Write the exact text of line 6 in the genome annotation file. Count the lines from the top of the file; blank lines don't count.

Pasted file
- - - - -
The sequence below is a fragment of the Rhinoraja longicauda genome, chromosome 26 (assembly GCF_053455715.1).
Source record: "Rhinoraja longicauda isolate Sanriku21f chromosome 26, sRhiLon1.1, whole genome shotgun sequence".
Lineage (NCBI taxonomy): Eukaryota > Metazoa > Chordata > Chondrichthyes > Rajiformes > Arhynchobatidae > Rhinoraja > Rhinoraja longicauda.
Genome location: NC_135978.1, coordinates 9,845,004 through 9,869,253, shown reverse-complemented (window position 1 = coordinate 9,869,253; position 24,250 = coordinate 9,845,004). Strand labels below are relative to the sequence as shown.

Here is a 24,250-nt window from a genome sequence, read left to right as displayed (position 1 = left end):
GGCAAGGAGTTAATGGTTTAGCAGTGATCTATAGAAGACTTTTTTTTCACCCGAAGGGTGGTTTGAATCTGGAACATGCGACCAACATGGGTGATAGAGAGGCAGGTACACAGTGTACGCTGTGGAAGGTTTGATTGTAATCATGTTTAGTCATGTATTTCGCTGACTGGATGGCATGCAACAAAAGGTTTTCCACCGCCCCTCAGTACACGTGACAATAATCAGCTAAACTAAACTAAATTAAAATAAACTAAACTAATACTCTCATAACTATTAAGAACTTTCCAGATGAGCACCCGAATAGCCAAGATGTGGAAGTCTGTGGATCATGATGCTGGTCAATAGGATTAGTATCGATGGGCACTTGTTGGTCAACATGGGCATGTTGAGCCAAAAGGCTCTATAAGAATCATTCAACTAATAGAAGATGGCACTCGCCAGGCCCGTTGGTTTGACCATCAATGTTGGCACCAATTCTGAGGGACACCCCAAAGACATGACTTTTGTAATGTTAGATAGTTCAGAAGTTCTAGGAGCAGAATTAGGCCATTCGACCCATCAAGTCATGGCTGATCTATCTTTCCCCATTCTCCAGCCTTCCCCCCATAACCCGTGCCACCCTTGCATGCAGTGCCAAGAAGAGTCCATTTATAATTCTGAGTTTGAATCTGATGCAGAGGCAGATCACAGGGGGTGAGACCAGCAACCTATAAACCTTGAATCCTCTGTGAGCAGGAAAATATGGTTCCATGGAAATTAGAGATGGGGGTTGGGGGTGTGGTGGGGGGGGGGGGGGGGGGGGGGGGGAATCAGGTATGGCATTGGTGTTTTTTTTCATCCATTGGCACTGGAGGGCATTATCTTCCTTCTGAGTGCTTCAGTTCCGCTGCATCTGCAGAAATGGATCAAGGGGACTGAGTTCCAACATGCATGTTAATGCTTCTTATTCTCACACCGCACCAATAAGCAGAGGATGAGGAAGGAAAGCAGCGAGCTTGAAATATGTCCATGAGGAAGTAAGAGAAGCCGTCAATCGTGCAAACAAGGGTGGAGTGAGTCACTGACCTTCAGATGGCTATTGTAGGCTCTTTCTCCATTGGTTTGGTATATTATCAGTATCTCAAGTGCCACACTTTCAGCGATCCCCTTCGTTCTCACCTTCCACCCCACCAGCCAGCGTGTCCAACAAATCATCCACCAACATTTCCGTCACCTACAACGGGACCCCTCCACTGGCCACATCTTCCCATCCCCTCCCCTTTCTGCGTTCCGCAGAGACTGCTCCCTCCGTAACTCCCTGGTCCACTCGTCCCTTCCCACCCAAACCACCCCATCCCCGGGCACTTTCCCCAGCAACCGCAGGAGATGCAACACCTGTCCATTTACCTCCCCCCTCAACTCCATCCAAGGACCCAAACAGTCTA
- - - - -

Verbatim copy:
GGCAAGGAGTTAATGGTTTAGCAGTGATCTATAGAAGACTTTTTTTTCACCCGAAGGGTGGTTTGAATCTGGAACATGCGACCAACATGGGTGATAGAGAGGCAGGTACACAGTGTACGCTGTGGAAGGTTTGATTGTAATCATGTTTAGTCATGTATTTCGCTGACTGGATGGCATGCAACAAAAGGTTTTCCACCGCCCCTCAGTACACGTGACAATAATCAGCTAAACTAAACTAAATTAAAATAAACTAAACTAATACTCTCATAACTATTAAGAACTTTCCAGATGAGCACCCGAATAGCCAAGATGTGGAAGTCTGTGGATCATGATGCTGGTCAATAGGATTAGTATCGATGGGCACTTGTTGGTCAACATGGGCATGTTGAGCCAAAAGGCTCTATAAGAATCATTCAACTAATAGAAGATGGCACTCGCCAGGCCCGTTGGTTTGACCATCAATGTTGGCACCAATTCTGAGGGACACCCCAAAGACATGACTTTTGTAATGTTAGATAGTTCAGAAGTTCTAGGAGCAGAATTAGGCCATTCGACCCATCAAGTCATGGCTGATCTATCTTTCCCCATTCTCCAGCCTTCCCCCCATAACCCGTGCCACCCTTGCATGCAGTGCCAAGAAGAGTCCATTTATAATTCTGAGTTTGAATCTGATGCAGAGGCAGATCACAGGGGGTGAGACCAGCAACCTATAAACCTTGAATCCTCTGTGAGCAGGAAAATATGGTTCCATGGAAATTAGAGATGGGGGTTGGGGGTGTGGTGGGGGGGGGGGGGGGGGGGGGGGGGAATCAGGTATGGCATTGGTGTTTTTTTTCATCCATTGGCACTGGAGGGCATTATCTTCCTTCTGAGTGCTTCAGTTCCGCTGCATCTGCAGAAATGGATCAAGGGGACTGAGTTCCAACATGCATGTTAATGCTTCTTATTCTCACACCGCACCAATAAGCAGAGGATGAGGAAGGAAAGCAGCGAGCTTGAAATATGTCCATGAGGAAGTAAGAGAAGCCGTCAATCGTGCAAACAAGGGTGGAGTGAGTCACTGACCTTCAGATGGCTATTGTAGGCTCTTTCTCCATTGGTTTGGTATATTATCAGTATCTCAAGTGCCACACTTTCAGCGATCCCCTTCGTTCTCACCTTCCACCCCACCAGCCAGCGTGTCCAACAAATCATCCACCAACATTTCCGTCACCTACAACGGGACCCCTCCACTGGCCACATCTTCCCATCCCCTCCCCTTTCTGCGTTCCGCAGAGACTGCTCCCTCCGTAACTCCCTGGTCCACTCGTCCCTTCCCACCCAAACCACCCCATCCCCGGGCACTTTCCCCAGCAACCGCAGGAGATGCAACACCTGTCCATTTACCTCCCCCCTCAACTCCATCCAAGGACCCAAACAGTCTA